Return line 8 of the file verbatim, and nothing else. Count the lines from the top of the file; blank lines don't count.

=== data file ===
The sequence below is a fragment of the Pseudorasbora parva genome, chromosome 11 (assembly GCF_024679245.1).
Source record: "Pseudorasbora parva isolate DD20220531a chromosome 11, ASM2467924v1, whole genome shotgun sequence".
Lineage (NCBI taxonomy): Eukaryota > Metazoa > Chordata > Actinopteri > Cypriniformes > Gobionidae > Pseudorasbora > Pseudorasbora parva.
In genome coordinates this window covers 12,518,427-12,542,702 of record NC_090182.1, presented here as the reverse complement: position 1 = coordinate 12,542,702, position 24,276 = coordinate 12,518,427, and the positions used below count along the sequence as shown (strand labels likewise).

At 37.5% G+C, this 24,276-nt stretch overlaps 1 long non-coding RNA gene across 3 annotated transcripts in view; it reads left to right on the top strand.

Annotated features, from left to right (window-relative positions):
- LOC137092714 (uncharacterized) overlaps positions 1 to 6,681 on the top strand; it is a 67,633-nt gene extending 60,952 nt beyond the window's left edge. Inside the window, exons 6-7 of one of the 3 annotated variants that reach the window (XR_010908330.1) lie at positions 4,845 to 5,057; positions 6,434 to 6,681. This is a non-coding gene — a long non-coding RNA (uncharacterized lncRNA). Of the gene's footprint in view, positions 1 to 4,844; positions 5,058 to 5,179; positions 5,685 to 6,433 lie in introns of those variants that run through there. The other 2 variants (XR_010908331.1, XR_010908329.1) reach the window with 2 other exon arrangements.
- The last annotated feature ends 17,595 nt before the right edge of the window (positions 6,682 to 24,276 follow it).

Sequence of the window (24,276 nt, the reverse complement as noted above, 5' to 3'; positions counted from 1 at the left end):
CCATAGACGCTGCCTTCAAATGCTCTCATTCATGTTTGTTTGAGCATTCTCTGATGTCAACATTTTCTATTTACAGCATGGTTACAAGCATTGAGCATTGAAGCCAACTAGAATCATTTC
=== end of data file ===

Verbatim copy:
- The last annotated feature ends 17,595 nt before the right edge of the window (positions 6,682 to 24,276 follow it).